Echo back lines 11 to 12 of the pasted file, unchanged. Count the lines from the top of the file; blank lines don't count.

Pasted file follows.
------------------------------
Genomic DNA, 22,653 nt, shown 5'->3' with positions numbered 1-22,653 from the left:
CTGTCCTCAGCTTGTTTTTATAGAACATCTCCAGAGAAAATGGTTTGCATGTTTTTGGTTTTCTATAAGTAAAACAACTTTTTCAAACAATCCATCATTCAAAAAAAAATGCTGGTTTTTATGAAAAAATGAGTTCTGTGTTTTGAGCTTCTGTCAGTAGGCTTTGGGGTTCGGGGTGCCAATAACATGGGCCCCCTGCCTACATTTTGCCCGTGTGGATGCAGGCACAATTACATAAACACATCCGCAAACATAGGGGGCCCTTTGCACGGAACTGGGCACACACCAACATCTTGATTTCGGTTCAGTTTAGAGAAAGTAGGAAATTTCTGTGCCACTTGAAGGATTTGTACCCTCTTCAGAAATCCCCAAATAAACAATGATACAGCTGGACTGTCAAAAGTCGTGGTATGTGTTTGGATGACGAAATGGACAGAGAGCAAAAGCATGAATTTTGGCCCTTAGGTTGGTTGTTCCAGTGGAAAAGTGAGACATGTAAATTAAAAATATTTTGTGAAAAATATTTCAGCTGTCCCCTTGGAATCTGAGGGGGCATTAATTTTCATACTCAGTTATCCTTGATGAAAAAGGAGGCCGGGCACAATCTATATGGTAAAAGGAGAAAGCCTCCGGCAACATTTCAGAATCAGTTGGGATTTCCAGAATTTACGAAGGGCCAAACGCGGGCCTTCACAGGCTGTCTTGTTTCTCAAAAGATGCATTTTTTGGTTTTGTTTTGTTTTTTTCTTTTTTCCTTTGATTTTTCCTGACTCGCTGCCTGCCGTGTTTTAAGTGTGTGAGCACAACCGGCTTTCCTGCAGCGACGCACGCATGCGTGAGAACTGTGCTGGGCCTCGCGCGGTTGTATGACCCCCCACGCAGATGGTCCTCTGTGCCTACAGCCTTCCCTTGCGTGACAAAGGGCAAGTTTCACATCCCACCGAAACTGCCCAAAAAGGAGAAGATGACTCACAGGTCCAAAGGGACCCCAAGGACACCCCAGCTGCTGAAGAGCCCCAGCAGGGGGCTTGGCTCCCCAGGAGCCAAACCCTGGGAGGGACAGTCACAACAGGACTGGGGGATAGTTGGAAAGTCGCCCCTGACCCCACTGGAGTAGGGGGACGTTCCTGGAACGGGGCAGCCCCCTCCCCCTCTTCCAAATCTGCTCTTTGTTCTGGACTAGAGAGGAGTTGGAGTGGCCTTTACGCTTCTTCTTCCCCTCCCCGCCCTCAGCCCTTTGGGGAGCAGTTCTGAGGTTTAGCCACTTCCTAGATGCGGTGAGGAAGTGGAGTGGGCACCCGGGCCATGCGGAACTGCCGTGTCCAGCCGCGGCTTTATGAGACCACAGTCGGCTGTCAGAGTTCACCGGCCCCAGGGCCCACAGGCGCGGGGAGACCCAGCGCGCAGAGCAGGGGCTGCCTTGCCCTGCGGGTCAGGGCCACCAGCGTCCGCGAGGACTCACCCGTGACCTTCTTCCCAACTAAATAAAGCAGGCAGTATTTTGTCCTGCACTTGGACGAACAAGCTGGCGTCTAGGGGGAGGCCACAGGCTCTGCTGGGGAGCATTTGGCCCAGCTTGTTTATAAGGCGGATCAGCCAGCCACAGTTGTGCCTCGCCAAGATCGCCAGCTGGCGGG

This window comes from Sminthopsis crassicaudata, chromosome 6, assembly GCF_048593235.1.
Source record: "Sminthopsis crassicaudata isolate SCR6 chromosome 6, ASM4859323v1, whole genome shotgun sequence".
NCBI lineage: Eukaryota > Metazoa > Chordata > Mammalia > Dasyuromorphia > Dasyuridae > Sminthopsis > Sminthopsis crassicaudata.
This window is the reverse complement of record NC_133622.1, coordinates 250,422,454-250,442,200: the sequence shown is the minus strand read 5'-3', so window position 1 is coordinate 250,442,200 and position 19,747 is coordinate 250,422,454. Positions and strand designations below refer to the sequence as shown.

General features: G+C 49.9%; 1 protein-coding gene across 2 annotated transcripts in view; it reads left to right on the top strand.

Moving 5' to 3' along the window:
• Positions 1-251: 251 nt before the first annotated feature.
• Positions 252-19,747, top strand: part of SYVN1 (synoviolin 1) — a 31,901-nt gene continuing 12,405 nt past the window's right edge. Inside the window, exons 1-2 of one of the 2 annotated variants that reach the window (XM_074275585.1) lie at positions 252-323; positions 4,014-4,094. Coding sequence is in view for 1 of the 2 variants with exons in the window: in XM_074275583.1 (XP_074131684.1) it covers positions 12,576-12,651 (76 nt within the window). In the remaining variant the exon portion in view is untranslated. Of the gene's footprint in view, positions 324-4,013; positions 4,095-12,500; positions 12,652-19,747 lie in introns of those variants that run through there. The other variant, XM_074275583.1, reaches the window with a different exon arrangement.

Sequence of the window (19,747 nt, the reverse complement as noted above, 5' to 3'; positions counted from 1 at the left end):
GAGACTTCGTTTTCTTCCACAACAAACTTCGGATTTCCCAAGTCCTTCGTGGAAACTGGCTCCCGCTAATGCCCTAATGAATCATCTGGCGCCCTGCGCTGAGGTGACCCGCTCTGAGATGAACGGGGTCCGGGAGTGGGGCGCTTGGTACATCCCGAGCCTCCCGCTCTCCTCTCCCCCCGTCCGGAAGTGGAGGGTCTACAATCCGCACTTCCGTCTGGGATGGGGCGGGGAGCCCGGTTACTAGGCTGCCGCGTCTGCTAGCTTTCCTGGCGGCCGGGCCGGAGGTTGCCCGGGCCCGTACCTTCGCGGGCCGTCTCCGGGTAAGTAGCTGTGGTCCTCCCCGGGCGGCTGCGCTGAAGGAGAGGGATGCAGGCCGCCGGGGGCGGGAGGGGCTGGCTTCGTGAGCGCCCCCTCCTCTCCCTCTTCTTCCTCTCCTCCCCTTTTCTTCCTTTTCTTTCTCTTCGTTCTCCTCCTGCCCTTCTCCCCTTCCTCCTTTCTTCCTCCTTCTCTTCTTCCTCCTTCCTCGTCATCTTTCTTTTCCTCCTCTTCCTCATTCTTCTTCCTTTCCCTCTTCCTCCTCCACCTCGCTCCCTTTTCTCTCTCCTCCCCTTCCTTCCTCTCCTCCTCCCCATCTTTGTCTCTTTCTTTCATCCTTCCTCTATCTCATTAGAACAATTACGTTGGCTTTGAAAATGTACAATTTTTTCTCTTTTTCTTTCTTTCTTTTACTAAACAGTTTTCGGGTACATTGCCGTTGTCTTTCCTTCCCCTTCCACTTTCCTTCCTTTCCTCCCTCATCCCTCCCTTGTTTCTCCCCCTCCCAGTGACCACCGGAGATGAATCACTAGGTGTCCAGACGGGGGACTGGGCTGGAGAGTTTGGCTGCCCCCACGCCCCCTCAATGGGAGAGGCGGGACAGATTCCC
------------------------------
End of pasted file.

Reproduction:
Sequence of the window (19,747 nt, the reverse complement as noted above, 5' to 3'; positions counted from 1 at the left end):
GAGACTTCGTTTTCTTCCACAACAAACTTCGGATTTCCCAAGTCCTTCGTGGAAACTGGCTCCCGCTAATGCCCTAATGAATCATCTGGCGCCCTGCGCTGAGGTGACCCGCTCTGAGATGAACGGGGTCCGGGAGTGGGGCGCTTGGTACATCCCGAGCCTCCCGCTCTCCTCTCCCCCCGTCCGGAAGTGGAGGGTCTACAATCCGCACTTCCGTCTGGGATGGGGCGGGGAGCCCGGTTACTAGGCTGCCGCGTCTGCTAGCTTTCCTGGCGGCCGGGCCGGAGGTTGCCCGGGCCCGTACCTTCGCGGGCCGTCTCCGGGTAAGTAGCTGTGGTCCTCCCCGGGCGGCTGCGCTGAAGGAGAGGGATGCAGGCCGCCGGGGGCGGGAGGGGCTGGCTTCGTGAGCGCCCCCTCCTCTCCCTCTTCTTCCTCTCCTCCCCTTTTCTTCCTTTTCTTTCTCTTCGTTCTCCTCCTGCCCTTCTCCCCTTCCTCCTTTCTTCCTCCTTCTCTTCTTCCTCCTTCCTCGTCATCTTTCTTTTCCTCCTCTTCCTCATTCTTCTTCCTTTCCCTCTTCCTCCTCCACCTCGCTCCCTTTTCTCTCTCCTCCCCTTCCTTCCTCTCCTCCTCCCCATCTTTGTCTCTTTCTTTCATCCTTCCTCTATCTCATTAGAACAATTACGTTGGCTTTGAAAATGTACAATTTTTTCTCTTTTTCTTTCTTTCTTTTACTAAACAGTTTTCGGGTACATTGCCGTTGTCTTTCCTTCCCCTTCCACTTTCCTTCCTTTCCTCCCTCATCCCTCCCTTGTTTCTCCCCCTCCCAGTGACCACCGGAGATGAATCACTAGGTGTCCAGACGGGGGACTGGGCTGGAGAGTTTGGCTGCCCCCACGCCCCCTCAATGGGAGAGGCGGGACAGATTCCC